How has the hotel industry been faring in terms of revenue and profit management in recent years and what should hoteliers be doing to tackle the challenges they’re facing, either from online travel agencies (OTAs) or rising wage and insurance costs?
Those are some of the questions we posed at a hotel ROI breakout session at the International Hotel Investment Forum (IHIF) in Berlin earlier this month, with the aim of drawing out solutions from the panelists taking part.
Recent trends show RevPAR (revenue per available room) has been on the rise despite terror attacks and the global financial crisis, while global gross operating profit performance has declined across many markets. Since 2000, according to data from HotStats, improvements in gross operating profit per available room (GOPPAR) across a significant sample of hotels in the UK, have dramatically lagged behind gains in TrevPAR (total revenue per available room).
Putting this into context, Jonathan Langston, co-founder of Hotstats, said this showed “how driven we are to focus on profit conversion as a key performance measure of the hotel industry. RevPAR tends to flatter to deceive because it doesn’t tend to take into account rises in OTA costs”.
“Looking forward I suppose where we don’t see much yield compression coming through to increase values, the only way to enhance value for owners and create more of an alignment between operators and owners is to extract more profit out of the business, to drive the bottom line, absent any yield compression and rising capital values,” said Mr Langston.
The reasons for the declining gross profits are many, ranging from the OTAs increasing their share of the business to wage increases, and ultimately a more complex and competitive operating landscape. In the lively session, we discussed what could be done to reverse the trend. The panelists identified the following possible solutions:
Michael McCartan, Managing Director (EMEA) of Duetto, proposed creating customized pricing packages for every single guest, for every single stay. “Undifferentiated discounts are not driving loyalty, they’re diluting revenue in my opinion,” said Mr McCartan. “What hotels need to do is understand their guests better … [and offer] a price that’s unique to them.”
Max Luscher, Managing Director of B&B Hotels Germany, suggested selective outsourcing where service, quality and also costs could be maintained. “We’re very reluctant to outsource,” said Mr Lusher. “Partners let you down and quality is not where it needs to be.”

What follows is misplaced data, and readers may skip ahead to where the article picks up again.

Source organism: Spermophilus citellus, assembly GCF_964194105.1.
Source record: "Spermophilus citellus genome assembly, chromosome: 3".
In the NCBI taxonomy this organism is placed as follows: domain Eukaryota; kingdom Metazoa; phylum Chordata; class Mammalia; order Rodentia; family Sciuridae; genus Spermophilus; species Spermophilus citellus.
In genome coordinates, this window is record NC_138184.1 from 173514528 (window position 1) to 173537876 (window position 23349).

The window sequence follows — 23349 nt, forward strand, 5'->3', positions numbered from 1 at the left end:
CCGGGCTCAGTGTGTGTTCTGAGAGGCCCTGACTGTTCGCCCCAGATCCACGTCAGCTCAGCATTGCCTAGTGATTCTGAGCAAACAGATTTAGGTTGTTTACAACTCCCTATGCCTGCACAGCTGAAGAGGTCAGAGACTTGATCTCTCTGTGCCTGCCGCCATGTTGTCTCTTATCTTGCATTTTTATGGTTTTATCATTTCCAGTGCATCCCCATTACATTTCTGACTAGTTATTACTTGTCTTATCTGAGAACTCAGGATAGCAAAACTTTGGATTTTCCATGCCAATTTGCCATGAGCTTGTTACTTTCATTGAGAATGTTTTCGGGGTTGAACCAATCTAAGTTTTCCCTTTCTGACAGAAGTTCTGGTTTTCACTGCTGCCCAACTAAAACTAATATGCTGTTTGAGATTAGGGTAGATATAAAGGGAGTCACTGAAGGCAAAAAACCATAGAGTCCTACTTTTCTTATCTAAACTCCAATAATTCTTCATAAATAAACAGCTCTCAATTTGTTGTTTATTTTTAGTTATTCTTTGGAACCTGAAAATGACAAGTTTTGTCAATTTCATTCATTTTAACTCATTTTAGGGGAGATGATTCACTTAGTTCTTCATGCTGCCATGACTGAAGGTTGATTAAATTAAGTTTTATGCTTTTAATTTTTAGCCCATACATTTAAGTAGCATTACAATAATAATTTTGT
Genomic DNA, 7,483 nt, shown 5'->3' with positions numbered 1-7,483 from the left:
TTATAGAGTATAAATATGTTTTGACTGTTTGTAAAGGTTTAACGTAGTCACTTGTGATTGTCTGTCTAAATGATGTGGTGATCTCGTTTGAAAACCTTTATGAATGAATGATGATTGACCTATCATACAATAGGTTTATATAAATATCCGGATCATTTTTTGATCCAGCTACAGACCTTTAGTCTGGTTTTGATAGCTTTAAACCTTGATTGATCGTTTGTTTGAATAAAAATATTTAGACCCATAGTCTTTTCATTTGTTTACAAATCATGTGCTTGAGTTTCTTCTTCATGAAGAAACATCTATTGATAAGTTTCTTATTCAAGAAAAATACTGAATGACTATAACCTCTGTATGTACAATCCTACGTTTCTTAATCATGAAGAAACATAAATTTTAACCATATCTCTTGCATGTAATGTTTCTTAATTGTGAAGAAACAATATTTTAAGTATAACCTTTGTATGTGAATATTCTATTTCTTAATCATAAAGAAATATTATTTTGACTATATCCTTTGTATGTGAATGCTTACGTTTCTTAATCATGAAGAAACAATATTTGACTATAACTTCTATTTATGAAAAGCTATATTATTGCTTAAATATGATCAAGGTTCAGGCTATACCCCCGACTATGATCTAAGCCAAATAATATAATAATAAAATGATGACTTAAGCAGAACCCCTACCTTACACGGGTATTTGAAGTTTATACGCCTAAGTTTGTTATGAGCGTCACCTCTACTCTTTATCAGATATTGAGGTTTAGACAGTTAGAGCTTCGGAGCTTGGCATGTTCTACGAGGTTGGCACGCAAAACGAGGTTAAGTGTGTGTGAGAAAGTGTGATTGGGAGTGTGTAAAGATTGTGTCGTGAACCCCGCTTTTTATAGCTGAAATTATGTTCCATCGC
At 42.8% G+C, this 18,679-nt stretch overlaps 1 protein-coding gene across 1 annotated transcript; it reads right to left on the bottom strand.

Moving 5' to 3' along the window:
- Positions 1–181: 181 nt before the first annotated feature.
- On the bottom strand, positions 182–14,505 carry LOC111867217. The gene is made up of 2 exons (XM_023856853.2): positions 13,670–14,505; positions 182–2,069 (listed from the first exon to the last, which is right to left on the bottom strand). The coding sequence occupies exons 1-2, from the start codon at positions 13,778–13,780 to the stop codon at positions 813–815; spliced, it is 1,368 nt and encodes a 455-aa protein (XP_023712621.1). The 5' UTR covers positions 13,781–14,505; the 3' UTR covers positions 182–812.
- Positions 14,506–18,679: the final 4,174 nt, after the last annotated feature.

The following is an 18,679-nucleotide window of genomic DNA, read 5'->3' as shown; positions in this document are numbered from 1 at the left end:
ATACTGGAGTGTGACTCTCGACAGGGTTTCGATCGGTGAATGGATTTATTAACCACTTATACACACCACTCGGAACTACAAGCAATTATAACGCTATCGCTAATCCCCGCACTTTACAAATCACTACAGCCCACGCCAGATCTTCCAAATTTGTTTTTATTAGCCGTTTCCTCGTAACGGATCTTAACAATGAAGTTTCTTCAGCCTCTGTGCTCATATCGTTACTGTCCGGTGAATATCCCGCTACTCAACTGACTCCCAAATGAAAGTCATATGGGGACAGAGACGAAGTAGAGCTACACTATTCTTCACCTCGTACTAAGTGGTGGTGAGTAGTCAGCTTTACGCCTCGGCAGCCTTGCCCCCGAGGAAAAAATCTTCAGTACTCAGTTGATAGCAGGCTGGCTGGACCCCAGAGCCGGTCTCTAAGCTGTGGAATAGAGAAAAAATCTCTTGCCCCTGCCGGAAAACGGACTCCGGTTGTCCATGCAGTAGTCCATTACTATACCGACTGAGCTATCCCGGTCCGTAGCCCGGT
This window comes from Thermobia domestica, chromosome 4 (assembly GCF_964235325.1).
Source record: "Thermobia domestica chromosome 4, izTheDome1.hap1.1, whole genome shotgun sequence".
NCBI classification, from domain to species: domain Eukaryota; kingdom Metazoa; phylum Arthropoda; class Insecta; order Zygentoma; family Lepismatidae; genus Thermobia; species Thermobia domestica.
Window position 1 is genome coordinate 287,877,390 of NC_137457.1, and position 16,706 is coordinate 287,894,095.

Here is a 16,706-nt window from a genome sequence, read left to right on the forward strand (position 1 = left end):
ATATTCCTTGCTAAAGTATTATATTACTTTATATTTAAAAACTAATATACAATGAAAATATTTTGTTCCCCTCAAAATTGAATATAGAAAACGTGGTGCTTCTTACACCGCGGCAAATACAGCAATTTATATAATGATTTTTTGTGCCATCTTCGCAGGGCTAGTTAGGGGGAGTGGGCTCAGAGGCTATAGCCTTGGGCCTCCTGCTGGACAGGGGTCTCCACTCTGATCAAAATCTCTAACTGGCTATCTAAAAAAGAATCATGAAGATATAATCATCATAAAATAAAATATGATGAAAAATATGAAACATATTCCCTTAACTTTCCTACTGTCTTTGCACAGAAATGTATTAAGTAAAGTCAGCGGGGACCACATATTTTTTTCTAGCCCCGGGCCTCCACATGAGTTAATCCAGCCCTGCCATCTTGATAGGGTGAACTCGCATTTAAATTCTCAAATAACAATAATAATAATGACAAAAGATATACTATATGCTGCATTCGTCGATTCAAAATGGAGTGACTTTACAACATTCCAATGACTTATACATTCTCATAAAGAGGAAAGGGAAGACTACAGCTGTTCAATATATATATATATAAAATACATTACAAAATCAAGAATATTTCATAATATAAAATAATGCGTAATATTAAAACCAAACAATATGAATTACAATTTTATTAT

Jonathan Langston of HotStats recommended the use of benchmarking and key performance indicators (KPIs) to identify positive operating trends to communicate best practices for improvement. “Where I think the industry has dropped the ball a bit … is to recognize that the data technology is there, the data exists,” said Mr Langston. “Open your minds to what exits and use it in proper benchmarking techniques as – dare I say – more sophisticated industries have [done] in order to improve your margins.”
Stephen Cassidy, Senior Vice President and Managing Director of Hilton Worldwide for the UK and Ireland, suggested creating centers of excellence, in areas such as revenue management, collaborating in offsite, shared locations. “Attracting and retaining talent is critical,” said Mr Cassidy. “The point of differentiation with the OTAs and some of the other disruptors is that we’re a people business serving people, and therefore talent has to be at the front and center of everything we do in attracting and retaining it.”
Ken McLaren, Executive Vice President, International Operations at Interstate Hotels and Resorts, proposed instilling a culture of owner profit-driven focus on the business with every operational employee. “It’s all about expertise,” said Mr McLaren. “I think if we’re going to counter some of these trends, some of these challenges in our margins and ROI, it’s all about expertise and where you focus that expertise.”
Carl Oldsberg, Vice President, International Operations with Choice Hotels, suggested that owners’ interests should be balanced through transparent distribution costs and the selective use of performance measures. “I would hate to be an independent hotel today to have to manage distribution, technology and the loyalty program,” said Mr Oldsberg. “There’s no way you can keep up with that environment.”
Overall there should be a focus on creating solutions to maximize profitability, therefore alignment with the interests of owners is absolutely key.
As an industry, it was agreed we need to stay relevant. Given the challenges we face today, we have two choices: 1) do nothing; or 2) do something different. If we do nothing, we will be unable to reverse the trends; however if we do something different, we have a chance to be more profitable, survive as an industry and of success.
By Jonathan Humphries
Jonathan Humphries is a senior lecturer at École hôtelière de Lausanne (EHL) and is the chairman and owner of HoCoSo, a Swiss-based hospitality consulting company specializing in asset management and advisory services within the extended-stay hotel and serviced apartment sectors in Europe. With almost twenty years’ experience in the hotel and real estate sectors, for the last eleven years he covered Europe, Middle East and Africa (EMEA), supporting the expansion of Marriott International’s 15 brands, for hundreds of projects, across the region in the role of Vice President Development Planning, based out of the regional HQ in Zurich. Mr Humphries moderated the IHIF breakout session on profit management on March 7, 2017.